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View Full Version : ADRIFT (VD entry)


iembalm
02-14-2004, 02:13 PM
FADE IN:



EXT. PACIFIC SHIPPING LANES - DAY

A small fiberglass lifeboat floats on the calm sea.



EXT. LIFEBOAT - DAY

Two small CHILDREN in pajamas and a WOMAN in her late
twenties sleep quietly as dawn breaks. All are severely
sunburnt wherever skin is exposed. A burlap sack filled with
oranges and a makeshift rainwater collector seem to be all
they have for sustenance. The three wear red life jackets,
and there is a fourth one lying on deck at the stern.

The woman grows restless in her sleep, then startles awake,
wide-eyed but still dreaming.

WOMAN
Fire!

The children sleep on, oblivious. The woman composes herself,
stretches, and makes a 360 degree scan of the horizon. Her
face tells the tale: no ships in view.

She picks out an orange and begins to quarter it with a small
knife from her pocket. Her hands suddenly stop as she makes
the last cut.

She whirls, sees the empty life jacket.

WOMAN
(whispers)
Oh, God. Daniel.

She frantically looks over the sides, then further out from
the boat, shielding her eyes from the rising sun.

WOMAN
No, no, no!

The children wake and clutch at her, not understanding her
panic but feeling its effects.

The woman seizes the life jacket, clutches it to her chest,
lets out a piercing, plaintive wail, and collapses to her
knees.

The little girl is first to understand.

LITTLE GIRL
Where's daddy?

The boy is very small. He reaches out to touch the life
jacket, and his hands find his mother's arm. The three
embrace, sobbing. After a time, the woman regains control.
She kisses the children's foreheads and smooths their hair.



EXT. PACIFIC SHIPPING LANES - DAY

The boat and its inhabitants are very small on the wide blue
ocean.



EXT. LIFEBOAT - LATER

The woman dozes in the blazing afternoon sun. She has allowed
the children to have the small bit of shade at the bow.

LITTLE GIRL
Mama, is it time for water yet?

The woman checks her watch.

WOMAN
It's a little early sweetheart.

She sees her child's face, the sunken eyes of dehydration.

WOMAN
Well, just this once.

She gingerly lifts the plastic detergent bottle that serves
as their rain-catcher. As her other hand picks up a tin cup,
the clink of metal on metal makes her look down. Inside the
cup is a gold ring and a folded piece of paper. Her breath
catches in her throat.

LITTLE GIRL
What is it mama?

The woman deftly empties the cup's contents onto the deck.

WOMAN
Nothing, baby. Wake your brother
for me.

She pours a small amount of water into the cup, then as she
watches her daughter gently kissing the boy's face, a little
more.

The woman makes her way to the bow with the cup in her hand.
She very carefully gives half of the water to each child,
then tips the cup to her own mouth and swallows the remaining
drops.

She kisses them both, then stands and surveys the horizon.

LITTLE GIRL
Will a boat come soon?

WOMAN
I hope so, sweetie.

The children lay back down, and the woman sits facing away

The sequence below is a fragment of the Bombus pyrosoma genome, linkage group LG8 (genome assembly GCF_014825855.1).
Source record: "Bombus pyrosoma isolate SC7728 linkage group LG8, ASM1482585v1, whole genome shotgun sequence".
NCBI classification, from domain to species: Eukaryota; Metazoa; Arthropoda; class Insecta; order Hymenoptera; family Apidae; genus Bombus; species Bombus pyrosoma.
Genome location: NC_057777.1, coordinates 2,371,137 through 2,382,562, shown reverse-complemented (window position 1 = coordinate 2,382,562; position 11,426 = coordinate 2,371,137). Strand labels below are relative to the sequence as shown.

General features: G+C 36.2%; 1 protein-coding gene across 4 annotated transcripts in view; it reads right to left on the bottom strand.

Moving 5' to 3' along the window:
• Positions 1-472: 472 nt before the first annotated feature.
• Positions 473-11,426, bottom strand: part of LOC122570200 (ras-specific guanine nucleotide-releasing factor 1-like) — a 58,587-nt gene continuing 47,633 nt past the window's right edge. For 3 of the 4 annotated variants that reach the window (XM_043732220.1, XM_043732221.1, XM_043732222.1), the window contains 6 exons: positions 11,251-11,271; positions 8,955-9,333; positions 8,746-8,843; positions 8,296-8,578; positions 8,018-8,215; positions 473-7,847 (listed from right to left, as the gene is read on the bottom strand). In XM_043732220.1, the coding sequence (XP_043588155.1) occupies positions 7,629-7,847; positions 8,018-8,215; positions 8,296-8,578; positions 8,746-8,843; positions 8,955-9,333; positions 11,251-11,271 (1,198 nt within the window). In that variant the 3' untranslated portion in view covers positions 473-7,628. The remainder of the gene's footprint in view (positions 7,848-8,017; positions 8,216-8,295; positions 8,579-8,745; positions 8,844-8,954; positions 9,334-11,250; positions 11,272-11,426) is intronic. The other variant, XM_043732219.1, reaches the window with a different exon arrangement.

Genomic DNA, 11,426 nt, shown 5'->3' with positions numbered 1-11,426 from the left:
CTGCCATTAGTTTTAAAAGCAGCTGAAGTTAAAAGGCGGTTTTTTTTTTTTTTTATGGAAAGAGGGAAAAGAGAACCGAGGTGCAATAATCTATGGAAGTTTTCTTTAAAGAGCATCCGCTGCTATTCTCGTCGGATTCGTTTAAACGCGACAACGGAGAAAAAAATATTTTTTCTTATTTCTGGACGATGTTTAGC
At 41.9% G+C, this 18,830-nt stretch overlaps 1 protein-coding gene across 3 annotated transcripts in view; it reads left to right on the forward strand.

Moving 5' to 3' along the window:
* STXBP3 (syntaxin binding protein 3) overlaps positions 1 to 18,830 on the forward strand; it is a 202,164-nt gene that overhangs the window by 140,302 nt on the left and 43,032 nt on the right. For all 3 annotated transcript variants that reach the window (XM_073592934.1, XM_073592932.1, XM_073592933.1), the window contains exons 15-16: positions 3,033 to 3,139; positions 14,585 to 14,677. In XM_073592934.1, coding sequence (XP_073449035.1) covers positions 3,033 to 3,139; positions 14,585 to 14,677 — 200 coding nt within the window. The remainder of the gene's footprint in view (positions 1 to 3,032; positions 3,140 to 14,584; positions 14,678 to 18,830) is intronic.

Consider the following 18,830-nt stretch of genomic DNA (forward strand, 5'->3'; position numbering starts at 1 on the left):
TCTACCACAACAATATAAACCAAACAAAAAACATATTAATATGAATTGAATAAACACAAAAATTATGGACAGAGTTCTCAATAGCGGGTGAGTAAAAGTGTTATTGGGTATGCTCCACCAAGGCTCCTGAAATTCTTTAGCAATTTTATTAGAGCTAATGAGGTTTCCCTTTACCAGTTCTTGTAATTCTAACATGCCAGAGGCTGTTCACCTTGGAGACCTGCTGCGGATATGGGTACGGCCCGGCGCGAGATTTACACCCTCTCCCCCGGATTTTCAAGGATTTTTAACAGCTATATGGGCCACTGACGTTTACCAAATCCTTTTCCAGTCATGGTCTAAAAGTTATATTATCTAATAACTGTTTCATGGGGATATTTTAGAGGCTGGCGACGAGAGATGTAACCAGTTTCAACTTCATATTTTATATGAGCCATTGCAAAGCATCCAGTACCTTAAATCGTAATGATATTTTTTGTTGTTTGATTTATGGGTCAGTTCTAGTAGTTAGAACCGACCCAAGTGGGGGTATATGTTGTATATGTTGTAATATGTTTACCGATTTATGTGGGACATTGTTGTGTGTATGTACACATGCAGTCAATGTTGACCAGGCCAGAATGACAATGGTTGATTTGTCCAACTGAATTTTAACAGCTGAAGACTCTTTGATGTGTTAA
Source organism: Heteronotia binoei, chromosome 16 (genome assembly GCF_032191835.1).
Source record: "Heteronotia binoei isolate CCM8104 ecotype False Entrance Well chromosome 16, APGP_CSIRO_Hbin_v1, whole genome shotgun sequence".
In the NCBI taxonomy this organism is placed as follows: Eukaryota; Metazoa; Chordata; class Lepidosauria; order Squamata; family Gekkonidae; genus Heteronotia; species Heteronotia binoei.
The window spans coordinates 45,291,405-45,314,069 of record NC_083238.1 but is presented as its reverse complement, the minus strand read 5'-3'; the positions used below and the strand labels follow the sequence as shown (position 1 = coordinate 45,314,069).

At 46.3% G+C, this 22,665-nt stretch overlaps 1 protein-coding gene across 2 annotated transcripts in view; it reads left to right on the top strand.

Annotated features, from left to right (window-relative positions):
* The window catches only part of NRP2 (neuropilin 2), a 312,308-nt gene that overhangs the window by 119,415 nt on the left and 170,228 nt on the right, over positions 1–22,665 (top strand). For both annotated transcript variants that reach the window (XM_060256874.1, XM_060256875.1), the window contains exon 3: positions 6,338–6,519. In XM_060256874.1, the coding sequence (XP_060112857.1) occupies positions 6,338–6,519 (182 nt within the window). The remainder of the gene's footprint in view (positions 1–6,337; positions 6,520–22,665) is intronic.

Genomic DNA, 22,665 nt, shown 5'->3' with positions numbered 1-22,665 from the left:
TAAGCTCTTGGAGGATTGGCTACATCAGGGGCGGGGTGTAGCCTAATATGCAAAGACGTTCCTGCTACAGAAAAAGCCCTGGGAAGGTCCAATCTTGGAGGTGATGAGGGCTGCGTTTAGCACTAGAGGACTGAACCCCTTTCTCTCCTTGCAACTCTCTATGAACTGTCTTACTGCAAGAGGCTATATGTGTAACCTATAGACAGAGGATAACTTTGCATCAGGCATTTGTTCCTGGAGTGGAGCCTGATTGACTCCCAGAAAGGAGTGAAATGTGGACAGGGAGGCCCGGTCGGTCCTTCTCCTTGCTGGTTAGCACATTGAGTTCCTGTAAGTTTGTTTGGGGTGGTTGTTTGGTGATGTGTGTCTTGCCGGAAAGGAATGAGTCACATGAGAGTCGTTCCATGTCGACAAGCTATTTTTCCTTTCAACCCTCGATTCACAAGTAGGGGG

from them. She slides the ring over her left thumb and
unfolds the paper to reveal a pencil drawing of one large
heart and two smaller ones. She flips it to a few lines of
print on the reverse.

MAN'S VOICE
(V/O throughout)
Sweet, darling woman.

The woman puts her hand over her mouth and looks behind her
at the boy and girl, already sleeping.

MAN'S VOICE
Yesterday I stole water from you.
My heart is strong, but my body is
weak. I won't accept survival at
that price. Tell the children when
they are old enough to understand.

The woman crumples the letter in her hand and tightly closes
her eyes, her face a silent, acute storm of rage and grief.

She regains herself, and reads on.

INTO --



EXT. PACIFIC SHIPPING LANES - DAYS LATER

A huge cargo ship dwarfs the lifeboat and a motorboat racing
towards it. Five white-uniformed men are blown by a stiff
wind as they stand upon the rescue boat's deck, and a small
contingent of crewmen watch from the side of the freighter.

MAN'S VOICE
I have not always taken the
honorable course in our marriage.



EXT. LIFEBOAT - DAY

The bag of oranges is nearly empty and the water jug rolls on
its side as the woman is assisted into the motorboat, her
face and parched mouth blistered.

MAN'S VOICE
You were always the strong one,
always our anchor.

The two children, unconscious, are lifted by crewmen, one of
whom gently separates their hands.

MAN'S VOICE
I regret much, my love, but not
this.



EXT. FREIGHTER'S WATERLINE - DAY

The children are carried up a rope ladder to the deck of the
cargo ship. Sailors place their mother in a cloth sling to be
hoisted up.

MAN'S VOICE
Precious woman. Wife. Fight for
them because I could not.



EXT. CARGO SHIP DECK - DAY

She is led to a bench, and the captain places a blanket
around her shoulders. A crew member hands her a small paper
cup filled with water.

MAN'S VOICE
Let me go.

As the woman opens her hand to take the water, the wind
catches the letter, which unfolds as it clears the railing
and falls to the sea.



INT. PACIFIC OCEAN - DAY

Seen from below, the letter drops onto the surface, and
briefly floats next to the underside of the lifeboat.



EXT. CARGO SHIP DECK - DAY

The woman sips her water as activity around her returns to
normal.

CAPTAIN
(O/S)
Note the time, Lieutenant.

SAILOR'S VOICE
(O/S)
Eighteen February, sir. 1430 hours.

She stares out at the wide blue sea.

FADE OUT:

kcshc
02-16-2004, 10:39 PM
nice! :)